In the fall of 1950, U.S. Secretary of State Dean Acheson stood before the United Nations General Assembly and reminded them that five years earlier, when the U.N. Charter was conceived, it was agreed that the U.N should have a military arm with which to enforce its edicts. He prodded their memories to a further degree when he reminded them that they'd have one today if the Soviet delegates hadn't objected so vociferously.
"Korea has shown how ill prepared the United Nations is to stop aggression. The defense of Korea is nominally a U.N. responsibility. But 98% of the effort, and an equally high percentage of the 'United Nations' casualties, come from the United States."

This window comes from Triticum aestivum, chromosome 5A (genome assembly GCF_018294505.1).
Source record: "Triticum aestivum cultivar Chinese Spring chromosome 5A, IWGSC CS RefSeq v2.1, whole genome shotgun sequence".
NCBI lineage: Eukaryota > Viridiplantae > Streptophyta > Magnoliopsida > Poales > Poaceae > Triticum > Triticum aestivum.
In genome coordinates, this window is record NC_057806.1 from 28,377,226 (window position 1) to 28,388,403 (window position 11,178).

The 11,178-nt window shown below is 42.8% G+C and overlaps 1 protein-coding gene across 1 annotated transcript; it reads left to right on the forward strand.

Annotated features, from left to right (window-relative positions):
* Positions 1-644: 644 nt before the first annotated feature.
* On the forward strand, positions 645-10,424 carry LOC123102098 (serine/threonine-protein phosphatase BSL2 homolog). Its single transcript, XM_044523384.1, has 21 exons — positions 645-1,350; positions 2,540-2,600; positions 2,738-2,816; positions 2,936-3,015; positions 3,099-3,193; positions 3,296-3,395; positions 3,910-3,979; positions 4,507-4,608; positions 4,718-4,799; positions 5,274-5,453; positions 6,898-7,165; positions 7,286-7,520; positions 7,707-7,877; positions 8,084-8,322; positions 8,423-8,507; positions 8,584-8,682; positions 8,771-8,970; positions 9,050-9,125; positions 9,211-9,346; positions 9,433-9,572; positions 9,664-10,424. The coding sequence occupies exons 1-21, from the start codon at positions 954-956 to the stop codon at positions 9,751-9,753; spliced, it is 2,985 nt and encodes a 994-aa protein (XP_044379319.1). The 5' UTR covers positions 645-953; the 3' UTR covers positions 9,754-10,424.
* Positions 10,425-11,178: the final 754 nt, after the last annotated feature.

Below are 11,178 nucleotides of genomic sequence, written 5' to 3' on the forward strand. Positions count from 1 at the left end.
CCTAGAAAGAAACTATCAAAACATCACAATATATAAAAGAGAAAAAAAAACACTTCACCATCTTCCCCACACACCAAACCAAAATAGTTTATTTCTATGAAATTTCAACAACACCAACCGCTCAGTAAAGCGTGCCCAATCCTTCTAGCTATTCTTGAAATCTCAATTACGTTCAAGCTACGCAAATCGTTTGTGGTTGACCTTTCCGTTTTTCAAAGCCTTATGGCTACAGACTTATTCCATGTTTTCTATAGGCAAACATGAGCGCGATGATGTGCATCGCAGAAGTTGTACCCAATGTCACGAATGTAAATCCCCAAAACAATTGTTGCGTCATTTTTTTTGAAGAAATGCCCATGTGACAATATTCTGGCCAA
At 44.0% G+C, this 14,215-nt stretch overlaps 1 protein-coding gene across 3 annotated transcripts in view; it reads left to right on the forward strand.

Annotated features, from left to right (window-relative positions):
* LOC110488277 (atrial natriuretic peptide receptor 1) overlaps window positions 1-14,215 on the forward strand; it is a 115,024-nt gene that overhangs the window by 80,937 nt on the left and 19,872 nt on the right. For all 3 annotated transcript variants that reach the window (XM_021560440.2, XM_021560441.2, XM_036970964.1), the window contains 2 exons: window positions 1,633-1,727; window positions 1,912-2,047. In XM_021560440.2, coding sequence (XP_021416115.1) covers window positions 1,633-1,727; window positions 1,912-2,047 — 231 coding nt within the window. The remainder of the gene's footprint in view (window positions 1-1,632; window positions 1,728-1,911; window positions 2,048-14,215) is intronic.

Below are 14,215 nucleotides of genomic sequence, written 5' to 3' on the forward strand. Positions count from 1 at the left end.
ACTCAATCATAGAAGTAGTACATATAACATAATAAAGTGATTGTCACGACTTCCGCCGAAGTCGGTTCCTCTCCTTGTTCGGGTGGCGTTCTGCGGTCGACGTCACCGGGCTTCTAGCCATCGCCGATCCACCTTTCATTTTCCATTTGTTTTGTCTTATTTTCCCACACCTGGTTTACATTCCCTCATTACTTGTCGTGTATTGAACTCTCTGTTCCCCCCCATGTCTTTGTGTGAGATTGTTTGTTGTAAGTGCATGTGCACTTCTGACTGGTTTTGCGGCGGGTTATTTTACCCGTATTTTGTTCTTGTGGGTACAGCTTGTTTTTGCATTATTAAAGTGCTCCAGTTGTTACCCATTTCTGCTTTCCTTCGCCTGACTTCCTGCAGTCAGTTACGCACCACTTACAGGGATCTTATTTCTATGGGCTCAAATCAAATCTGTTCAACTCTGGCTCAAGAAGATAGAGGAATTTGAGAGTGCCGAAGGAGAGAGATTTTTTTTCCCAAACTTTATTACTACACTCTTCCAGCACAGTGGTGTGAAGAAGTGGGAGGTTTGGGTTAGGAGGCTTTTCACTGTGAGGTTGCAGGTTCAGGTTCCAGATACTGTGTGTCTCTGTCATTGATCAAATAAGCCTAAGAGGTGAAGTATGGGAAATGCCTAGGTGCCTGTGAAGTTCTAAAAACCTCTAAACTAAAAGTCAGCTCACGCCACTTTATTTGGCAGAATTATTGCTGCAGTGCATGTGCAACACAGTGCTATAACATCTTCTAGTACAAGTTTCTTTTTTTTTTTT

"The State Department seeks to prevent any such one-sided arrangement in the future. Therefore, Secretary Acheson proposes first an international peace patrol. and second a United Nations army which would be prepared to put down aggressive action before, rather than after, it takes place."